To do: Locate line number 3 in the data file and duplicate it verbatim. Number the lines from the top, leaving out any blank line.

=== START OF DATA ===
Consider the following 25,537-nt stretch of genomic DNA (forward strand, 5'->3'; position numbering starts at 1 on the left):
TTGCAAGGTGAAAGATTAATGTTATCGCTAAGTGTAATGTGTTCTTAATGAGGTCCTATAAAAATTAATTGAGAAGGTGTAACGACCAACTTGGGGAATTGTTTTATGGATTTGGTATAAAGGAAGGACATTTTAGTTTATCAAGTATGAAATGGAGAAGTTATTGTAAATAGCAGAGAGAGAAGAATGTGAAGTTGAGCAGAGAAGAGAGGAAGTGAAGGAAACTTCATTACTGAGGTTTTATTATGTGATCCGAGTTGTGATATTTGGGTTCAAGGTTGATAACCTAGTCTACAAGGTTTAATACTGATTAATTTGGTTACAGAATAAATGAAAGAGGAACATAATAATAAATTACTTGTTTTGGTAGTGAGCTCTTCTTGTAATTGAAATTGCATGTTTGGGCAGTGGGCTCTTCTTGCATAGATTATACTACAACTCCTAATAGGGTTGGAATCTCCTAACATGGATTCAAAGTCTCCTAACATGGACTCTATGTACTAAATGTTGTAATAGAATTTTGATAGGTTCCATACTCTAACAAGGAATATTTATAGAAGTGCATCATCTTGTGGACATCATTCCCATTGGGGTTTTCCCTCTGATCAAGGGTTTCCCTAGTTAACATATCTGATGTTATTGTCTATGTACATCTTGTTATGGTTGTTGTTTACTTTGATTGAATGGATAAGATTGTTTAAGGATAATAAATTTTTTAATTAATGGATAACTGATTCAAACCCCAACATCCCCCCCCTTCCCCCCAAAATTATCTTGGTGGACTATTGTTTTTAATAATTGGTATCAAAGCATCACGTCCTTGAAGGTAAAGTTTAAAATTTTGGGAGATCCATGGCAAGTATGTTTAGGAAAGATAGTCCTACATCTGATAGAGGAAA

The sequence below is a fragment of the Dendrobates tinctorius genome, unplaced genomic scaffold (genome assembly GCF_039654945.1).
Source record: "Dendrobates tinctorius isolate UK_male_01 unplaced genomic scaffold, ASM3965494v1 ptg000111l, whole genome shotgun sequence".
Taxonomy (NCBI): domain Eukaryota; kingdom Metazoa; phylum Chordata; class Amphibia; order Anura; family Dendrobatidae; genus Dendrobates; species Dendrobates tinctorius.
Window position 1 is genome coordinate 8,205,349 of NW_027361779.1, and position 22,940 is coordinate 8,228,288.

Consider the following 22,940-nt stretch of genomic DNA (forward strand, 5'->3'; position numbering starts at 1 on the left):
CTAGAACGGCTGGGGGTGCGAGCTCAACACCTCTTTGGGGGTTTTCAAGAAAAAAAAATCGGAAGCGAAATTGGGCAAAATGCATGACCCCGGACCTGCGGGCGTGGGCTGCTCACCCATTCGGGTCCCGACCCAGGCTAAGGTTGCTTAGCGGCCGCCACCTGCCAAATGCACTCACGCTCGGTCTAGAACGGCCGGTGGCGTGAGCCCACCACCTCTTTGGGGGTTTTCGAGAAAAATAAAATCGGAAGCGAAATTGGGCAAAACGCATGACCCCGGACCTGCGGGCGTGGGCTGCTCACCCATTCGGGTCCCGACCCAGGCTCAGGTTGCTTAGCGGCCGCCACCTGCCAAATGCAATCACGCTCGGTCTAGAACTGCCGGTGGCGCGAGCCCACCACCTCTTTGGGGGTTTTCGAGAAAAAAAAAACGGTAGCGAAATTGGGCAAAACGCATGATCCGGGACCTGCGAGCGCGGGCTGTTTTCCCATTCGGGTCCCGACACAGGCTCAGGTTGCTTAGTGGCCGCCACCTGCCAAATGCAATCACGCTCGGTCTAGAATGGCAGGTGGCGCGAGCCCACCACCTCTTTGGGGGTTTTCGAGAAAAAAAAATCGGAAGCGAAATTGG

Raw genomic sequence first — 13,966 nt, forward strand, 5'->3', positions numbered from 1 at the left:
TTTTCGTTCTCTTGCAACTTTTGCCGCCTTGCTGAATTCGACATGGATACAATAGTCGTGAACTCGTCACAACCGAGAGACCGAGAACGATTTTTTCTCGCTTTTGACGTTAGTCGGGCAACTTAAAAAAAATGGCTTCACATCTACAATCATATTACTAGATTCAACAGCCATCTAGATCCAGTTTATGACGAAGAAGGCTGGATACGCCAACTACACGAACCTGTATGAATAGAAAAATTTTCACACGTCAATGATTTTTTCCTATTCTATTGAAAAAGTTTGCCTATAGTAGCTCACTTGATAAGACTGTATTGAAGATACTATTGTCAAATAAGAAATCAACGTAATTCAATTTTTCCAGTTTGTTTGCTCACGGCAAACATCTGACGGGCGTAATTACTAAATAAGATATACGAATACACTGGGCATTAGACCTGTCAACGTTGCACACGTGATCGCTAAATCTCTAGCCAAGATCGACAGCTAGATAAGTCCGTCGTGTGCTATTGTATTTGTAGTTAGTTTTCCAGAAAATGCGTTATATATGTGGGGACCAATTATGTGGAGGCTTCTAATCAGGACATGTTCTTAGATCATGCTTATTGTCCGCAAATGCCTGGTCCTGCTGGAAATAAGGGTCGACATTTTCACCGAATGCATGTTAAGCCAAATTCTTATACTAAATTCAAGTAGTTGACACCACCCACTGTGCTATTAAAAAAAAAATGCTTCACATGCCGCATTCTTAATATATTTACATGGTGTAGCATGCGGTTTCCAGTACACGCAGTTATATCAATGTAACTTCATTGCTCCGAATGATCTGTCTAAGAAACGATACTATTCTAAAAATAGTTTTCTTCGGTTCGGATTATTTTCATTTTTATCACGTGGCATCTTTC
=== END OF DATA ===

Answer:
The sequence below is a fragment of the Dendrobates tinctorius genome, unplaced genomic scaffold (genome assembly GCF_039654945.1).